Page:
I always begin my children’s yoga classes in a Catholic preschool by singing the vowels A, E, I, O, and U in one exhalation, three times in a row, with the children ringing Tibetan bowls and other musical bells between each round. This practice was developed first when teaching yoga at a public school and separately at a private Jewish preschool as a secular way to teach the concept of Aum. At least one of the vowel sounds is in every word we say, and similarly, Aum is the sound of creation and the universe. Aum is our connecting vibration of equity and inclusion. Aum is Sanskrit for the Latin word Amen. I know I can and have explicitly taught Aum in a Catholic school, but the concept of the vowels as a unifying, literary force is very exciting and intriguing. This element relates to the Catholic identity characteristic of internationalism, as this part of the practice utilizing verbal capabilities to produce sound as a language requiring breathing is a universal human trait to exercise.

Questions to ask to build an understanding of this Catholic idea of “international” with a yoga class: Would you like to travel around the world? How many languages can you speak? What sounds can everybody make? Do you have to calmly breathe in order to calmly speak?



 

Building Imagination with the ABCs

In the children’s yoga classes at a Catholic preschool, we usually begin the class toward the beginning, as a physical warm-up, with a set of upper-case ABCs as a way to develop healthy habits. These upper-case postures are rather simple and coincide with the classic song that everyone sings along with. We usually do a slow, then fast, set of upper-case ABCs, particularly to incorporate movement with this kind of cognitive brain development. Toward the end of class, as a warm-down, we do a set of seated postures, again in song, but as the lower-case ABCs. Learning the basic rules and structures of language mirrors learning about civilization as the children begin to formulate such conceptions with these exercises. The goal of language and the objective in this imaginative practice is to communicate thoughts, feelings, and emotions in a safe, human way. Everybody has a special style of handwriting all their own and every student moves in a unique way.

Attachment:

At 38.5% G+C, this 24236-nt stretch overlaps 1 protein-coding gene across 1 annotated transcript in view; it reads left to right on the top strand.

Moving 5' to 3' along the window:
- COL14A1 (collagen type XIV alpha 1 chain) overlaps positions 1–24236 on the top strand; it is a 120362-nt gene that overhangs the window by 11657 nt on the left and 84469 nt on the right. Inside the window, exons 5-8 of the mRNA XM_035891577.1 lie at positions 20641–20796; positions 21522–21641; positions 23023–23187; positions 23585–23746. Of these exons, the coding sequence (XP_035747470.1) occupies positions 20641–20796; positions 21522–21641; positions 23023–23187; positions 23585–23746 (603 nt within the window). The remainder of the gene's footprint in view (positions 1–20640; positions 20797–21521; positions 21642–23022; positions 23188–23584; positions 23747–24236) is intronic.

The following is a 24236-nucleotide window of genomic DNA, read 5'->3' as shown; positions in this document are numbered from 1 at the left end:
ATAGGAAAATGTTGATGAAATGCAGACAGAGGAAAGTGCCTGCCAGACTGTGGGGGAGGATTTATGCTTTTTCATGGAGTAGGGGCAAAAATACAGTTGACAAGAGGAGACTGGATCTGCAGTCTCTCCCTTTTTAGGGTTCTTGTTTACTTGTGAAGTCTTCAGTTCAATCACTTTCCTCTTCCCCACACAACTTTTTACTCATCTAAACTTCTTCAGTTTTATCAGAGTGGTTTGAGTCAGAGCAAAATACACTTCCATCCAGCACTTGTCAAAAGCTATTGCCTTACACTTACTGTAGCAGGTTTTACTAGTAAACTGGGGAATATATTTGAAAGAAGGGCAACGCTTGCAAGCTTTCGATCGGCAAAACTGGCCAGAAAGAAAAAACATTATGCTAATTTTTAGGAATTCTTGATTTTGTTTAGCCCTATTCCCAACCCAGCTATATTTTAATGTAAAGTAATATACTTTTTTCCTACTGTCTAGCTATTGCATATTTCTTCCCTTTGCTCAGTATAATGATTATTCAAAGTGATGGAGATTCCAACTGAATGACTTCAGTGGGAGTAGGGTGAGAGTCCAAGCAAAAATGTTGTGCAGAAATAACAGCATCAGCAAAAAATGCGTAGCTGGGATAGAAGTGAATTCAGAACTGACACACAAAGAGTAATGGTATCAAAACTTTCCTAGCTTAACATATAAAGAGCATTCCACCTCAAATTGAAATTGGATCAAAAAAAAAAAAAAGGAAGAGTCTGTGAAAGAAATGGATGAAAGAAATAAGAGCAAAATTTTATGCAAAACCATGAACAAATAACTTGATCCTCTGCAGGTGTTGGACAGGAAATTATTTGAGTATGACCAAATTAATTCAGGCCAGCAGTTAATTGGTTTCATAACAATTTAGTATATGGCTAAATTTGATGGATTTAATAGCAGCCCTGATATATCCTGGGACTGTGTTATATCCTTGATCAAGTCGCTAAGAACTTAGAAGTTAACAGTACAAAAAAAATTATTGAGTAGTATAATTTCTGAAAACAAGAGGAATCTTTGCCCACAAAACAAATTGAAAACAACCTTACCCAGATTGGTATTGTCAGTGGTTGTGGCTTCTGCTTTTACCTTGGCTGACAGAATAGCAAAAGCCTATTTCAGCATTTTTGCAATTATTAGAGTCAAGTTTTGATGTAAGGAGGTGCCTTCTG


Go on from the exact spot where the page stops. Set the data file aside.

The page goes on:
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My children’s yoga classes always include the Upper Case ABCs and when the time and mood fit, the lower case ABCs toward the end. I was inspired by Bikram’s 26 poses to compose a simple 26 letter standing warm-up series of the upper-case alphabet and as a warm-down, the lower-case ABCs as seated and supine postures. Originally I was experimenting with Hebrew at the Jewish preschool as part of an interest in Kaballah and the power of language, doing poses called Alephbet yoga. Then I started getting into Bikram again and somehow the Upper and Lower Case ABC postures I teach were developed. Coinciding movements while singing the classic ABC song is a sure way to engage the preschool class. Allowing freedom of expression with making shapes of the letters allows handwriting development, phonemic awareness, and fosters Catholic imagination.

Questions to ask: Can you sing the ABCs and make the shapes of the letters at the same time? How do you write your name? What is your handwriting style? What story would you like to write?


 

Inculturation as the Sun Dance

The main reason I teach yoga is to teach the spirituality of dance. Catholic schools offer the opportunity to explore spirituality too. The utilization of Sanskrit and cultural artifacts of Hinduism may be freely referenced in Catholic schools unlike the common censorship in public schools. In the Catholic school context, I have felt safe enough to portray the Sun Dance as my way of utilizing personal strengths to inculturate my impressions of Surya Namaskar. Inculturation is a way of sharing timeless, internal wisdom with a contemporary, local, cultural medium and context. We can honor the sun with our dance as a way to honor the divine, creative gift of life. The objective of this exercise is to portray the human spirit in worship with what we have here and now, in our immediate context.


Autoethnography helps me find the bravery to tell my truth (Foucault, 2008) so that maybe I can shine as bright as my guru (Rupaul, 2018) even though I have repeatedly committed revolutionary suicide (Newton, 1973) just to be myself. As a trans person I have had to inculturate my life everywhere I’ve gone because I do not know of a dominant trans culture or a society that practices such. One realm where I have had to greatly utilize the Catholic principle of inculturation is athletics. Every time I have been told my body does not move the way it is supposed to I have built spiritual strength to express myself further. I teach the Sun Dance as a way to practice inculturation because, for people like me, inculturation is all we do. When every culture shuts out the queer, the queer has to make their own culture centered with the heart.